Mr Sharansky spent nine years in Soviet prison camps. Following his release he emigrated to Israel and formed the now defunct Yisrael B’aliya party. After serving four times as a minister, he resigned in 2005, in protest over then Prime Minister Ariel Sharon’s plan to disengage from the Gaza Strip.

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There were no Gaza war crimes, claim IDF

By Anshel Pfeffer, April 22, 2009

The Israel Defence Force has denied all allegations of war crimes during Operation Cast Lead in Gaza, in a detailed report published on Wednesday.

"We have not found even one case in which an Israeli soldier, intentionally aimed and fired at innocent civilians," said IDF deputy chief of staff, Major General, Dan Harel, who presented the report.

"The dozens of incidents we investigated prove that the IDF acted throughout the operation, in accordance with international law and abided by the highest moral and professional standards."

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Recession hits Shoah programmes

By Anshel Pfeffer, April 21, 2009

Holocaust research and commemoration programmes have been hit by the global recession and Israel’s security problems.

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Egypt in backlash against Hizbollah

By Anshel Pfeffer, April 14, 2009

The discovery of a Hizbollah terror network in Sinai could lead to a major Egyptian backlash against the Shiite movement and Iran.

Egyptian security forces this week revealed the arrest of dozens of suspects, allegedly belonging to cells recruited by Hizbollah in Egypt. At least 15 terrorists are still at large in Sinai and hundreds of Egyptian soldiers and policemen have been involved in the searches. Shots were twice fired at Egyptian security forces by Bedouin tribesmen believed to be working with the terrorists.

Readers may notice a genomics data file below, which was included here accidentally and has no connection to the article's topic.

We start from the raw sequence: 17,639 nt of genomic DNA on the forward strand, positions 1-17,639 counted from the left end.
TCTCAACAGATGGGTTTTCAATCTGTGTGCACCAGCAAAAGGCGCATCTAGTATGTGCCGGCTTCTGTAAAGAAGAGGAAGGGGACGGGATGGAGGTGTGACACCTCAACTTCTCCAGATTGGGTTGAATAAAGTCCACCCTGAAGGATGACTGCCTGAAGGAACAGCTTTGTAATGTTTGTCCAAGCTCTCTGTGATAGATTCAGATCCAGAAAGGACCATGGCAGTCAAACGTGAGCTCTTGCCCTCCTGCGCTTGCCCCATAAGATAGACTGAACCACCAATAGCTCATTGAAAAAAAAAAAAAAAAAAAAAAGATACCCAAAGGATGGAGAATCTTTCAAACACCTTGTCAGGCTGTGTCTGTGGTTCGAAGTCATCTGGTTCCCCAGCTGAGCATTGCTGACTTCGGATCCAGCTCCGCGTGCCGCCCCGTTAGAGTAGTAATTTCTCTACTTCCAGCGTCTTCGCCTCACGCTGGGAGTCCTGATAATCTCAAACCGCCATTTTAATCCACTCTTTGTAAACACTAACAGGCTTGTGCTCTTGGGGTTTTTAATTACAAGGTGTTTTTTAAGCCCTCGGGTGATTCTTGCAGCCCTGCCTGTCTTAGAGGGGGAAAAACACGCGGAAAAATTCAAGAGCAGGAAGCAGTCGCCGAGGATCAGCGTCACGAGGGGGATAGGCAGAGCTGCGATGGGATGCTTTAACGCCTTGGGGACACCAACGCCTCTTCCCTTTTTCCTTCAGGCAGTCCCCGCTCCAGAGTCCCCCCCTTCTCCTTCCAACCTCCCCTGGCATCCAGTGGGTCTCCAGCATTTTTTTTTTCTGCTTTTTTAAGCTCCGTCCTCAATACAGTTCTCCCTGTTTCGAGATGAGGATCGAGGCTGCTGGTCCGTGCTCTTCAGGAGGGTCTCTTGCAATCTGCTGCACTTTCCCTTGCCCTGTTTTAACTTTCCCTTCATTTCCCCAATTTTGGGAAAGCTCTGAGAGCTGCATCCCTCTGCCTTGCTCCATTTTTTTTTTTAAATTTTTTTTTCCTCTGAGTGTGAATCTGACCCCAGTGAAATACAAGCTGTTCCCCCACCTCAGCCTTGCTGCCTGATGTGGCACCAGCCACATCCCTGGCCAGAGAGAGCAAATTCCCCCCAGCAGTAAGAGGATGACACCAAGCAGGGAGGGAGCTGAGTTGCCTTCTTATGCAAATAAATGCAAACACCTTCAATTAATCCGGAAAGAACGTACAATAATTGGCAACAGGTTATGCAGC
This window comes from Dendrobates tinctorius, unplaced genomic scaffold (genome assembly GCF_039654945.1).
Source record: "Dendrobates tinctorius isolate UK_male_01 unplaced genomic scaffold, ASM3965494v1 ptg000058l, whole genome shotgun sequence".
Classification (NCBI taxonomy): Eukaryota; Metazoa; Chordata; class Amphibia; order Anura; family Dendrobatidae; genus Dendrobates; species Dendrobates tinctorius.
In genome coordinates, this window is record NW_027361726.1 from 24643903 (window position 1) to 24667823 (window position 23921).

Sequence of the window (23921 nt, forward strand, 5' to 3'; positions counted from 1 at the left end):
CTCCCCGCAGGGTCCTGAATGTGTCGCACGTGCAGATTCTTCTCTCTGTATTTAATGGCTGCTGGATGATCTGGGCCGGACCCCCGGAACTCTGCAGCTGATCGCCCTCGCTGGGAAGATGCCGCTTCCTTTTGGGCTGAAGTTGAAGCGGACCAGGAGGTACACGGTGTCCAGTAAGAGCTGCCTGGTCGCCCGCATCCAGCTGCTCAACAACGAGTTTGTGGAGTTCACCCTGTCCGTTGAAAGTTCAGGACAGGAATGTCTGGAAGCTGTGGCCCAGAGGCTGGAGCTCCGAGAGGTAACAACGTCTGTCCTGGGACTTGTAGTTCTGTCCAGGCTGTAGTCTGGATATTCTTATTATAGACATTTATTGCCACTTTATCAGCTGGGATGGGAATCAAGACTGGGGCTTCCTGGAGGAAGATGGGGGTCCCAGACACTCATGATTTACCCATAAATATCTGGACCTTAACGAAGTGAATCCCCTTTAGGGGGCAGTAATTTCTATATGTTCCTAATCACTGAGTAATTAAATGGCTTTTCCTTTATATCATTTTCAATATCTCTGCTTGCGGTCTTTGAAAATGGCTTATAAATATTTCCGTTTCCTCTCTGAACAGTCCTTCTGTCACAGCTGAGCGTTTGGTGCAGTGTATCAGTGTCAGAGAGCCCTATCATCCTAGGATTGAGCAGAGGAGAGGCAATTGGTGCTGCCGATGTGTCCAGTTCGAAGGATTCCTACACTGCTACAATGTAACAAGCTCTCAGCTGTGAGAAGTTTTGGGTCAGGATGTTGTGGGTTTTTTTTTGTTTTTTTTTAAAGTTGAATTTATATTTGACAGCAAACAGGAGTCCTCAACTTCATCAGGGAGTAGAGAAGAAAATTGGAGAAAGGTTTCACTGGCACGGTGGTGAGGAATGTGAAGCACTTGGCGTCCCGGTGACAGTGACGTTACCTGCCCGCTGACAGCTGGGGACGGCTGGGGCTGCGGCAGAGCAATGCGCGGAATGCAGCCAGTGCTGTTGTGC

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So who’s in Bibi’s circle of power?

By Anshel Pfeffer, April 7, 2009

While Binyamin Netanyahu’s more controversial ministerial choices grab the headlines, his small team of aides and advisers are settling in to their new roles in Israel’s corridors of power. Most of them have been with him for years and proved their loyalty during his long period in the political wilderness.

No less important, they have all been vetted by the prime minister’s ultimate confidante — his wife, Sara.

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Rabbis use code to bar chametz

By Anshel Pfeffer, April 7, 2009

Israel’s Chief Rabbinate is turning to barcode technology in the Passover struggle against leavened products.

Every year, Israeli supermarkets with a kashrut certificate “sell” all the chametz products in stock to a non-Jew on the eve of the festival. The nominal sale is automatically cancelled when Pesach ends and the chametz reverts to the supermarkets’ ownership.

During the week-long festival, most of the chametz goods remain on covered-up shelves.

In many stores, shoppers can simply reach under the covers, take out chametz and pay for it at the tills.

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Lieberman to be charged with fraud

By Anshel Pfeffer, April 7, 2009

Israeli Foreign Minister Avigdor Lieberman is to be charged with money laundering and fraud, according to Justice Ministry sources.

“We have enough proof to indict him on multiple charges of money laundering through a string of shell companies,” said a lawyer from the Justice Ministry, who is close to the investigation.

In the next few weeks, the police’s National Fraud Squad is expected to recommend an indictment against Mr Lieberman. Then Attorney-General Menahem Mazuz must decide whether to press charges, pending a hearing.

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Lone attacks fear after axe murder

By Anshel Pfeffer, April 6, 2009

The IDF warned this week of a new wave of terror attacks carried out by lone attackers after a 13-year-old was killed by an axe-wielding Palestinian last week.